- High occupancies and low turnover: Social impact can be measured in terms of high occupancies and low turnover, both of which have a direct influence on the financial performance of an affordable-housing investment. Multifamily investors often underestimate the costs associated with turnover, which undermines asset performance. The average market-rate multifamily community has a turnover rate of 50 percent to 70 percent, resulting in greater vacancies and reduced cash flow. By contrast, many affordable portfolios maintain occupancy rates of 98 percent or higher, with minimal turnover. These factors improve operational efficiencies and generate more stable cash flows and risk-adjusted returns.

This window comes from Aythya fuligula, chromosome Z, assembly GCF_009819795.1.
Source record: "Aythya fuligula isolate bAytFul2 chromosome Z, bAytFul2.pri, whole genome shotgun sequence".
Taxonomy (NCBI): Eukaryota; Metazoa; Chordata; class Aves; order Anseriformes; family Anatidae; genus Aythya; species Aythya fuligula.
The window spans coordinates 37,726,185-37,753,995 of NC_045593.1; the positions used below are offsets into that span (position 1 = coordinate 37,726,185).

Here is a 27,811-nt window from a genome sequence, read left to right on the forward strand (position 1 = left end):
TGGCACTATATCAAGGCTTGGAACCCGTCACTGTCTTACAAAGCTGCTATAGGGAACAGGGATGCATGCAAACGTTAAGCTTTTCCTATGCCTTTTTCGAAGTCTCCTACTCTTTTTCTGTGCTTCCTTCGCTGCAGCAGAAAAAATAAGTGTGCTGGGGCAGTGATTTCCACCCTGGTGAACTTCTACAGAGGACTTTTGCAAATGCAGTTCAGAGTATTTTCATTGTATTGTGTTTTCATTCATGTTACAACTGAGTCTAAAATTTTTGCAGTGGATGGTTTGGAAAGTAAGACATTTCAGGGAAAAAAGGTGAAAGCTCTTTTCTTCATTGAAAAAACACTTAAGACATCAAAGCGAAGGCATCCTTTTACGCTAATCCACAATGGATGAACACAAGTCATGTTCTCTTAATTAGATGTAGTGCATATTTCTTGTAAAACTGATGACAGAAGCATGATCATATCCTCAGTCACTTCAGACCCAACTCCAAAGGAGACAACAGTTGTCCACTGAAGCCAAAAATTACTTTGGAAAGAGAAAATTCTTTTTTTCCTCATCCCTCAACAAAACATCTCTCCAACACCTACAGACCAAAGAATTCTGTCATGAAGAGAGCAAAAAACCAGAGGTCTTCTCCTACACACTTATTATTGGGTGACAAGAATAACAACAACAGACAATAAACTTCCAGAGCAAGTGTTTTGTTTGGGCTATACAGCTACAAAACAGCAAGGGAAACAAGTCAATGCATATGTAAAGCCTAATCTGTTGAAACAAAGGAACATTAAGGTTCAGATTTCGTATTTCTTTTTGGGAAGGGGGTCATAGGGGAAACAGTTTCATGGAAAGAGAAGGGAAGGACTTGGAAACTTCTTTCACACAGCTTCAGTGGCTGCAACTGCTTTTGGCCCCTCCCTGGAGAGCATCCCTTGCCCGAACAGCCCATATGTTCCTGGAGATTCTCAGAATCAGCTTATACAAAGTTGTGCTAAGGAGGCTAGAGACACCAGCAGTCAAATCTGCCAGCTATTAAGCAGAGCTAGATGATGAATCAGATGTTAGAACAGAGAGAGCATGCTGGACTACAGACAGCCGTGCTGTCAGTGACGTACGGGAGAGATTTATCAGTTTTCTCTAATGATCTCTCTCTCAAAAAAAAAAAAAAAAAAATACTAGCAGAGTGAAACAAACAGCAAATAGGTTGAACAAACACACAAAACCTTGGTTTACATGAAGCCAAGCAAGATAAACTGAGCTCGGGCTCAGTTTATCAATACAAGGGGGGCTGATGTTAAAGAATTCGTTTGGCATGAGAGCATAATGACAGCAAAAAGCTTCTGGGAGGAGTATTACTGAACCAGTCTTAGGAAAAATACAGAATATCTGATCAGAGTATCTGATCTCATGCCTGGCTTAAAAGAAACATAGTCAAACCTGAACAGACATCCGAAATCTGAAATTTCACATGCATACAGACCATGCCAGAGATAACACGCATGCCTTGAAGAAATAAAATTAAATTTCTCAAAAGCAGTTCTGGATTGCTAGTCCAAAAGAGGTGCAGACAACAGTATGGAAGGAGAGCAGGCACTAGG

- Cost savings through sustainability initiatives: Social impact also can be measured in terms of sustainability initiatives that optimize water and energy efficiency. Implementing sustainable practices, such as water conservation measures, can reduce operating expenses, thereby improving overall net operating income. At an affordable-housing community in Sacramento, for example, more than 12,600 square feet of turf were replaced with drought-tolerant landscaping to achieve a 30 percent reduction in water usage. These water-conservation efforts resulted in nearly $10,000 in annual savings, a significant long-term return on investment.
By keeping turnover low and implementing sustainable measures, investors can yield tremendous environmental and social benefits while helping underserved communities. Impact investments provide a viable solution through which investors can simultaneously generate risk-adjusted returns and address some of society’s most prominent challenges.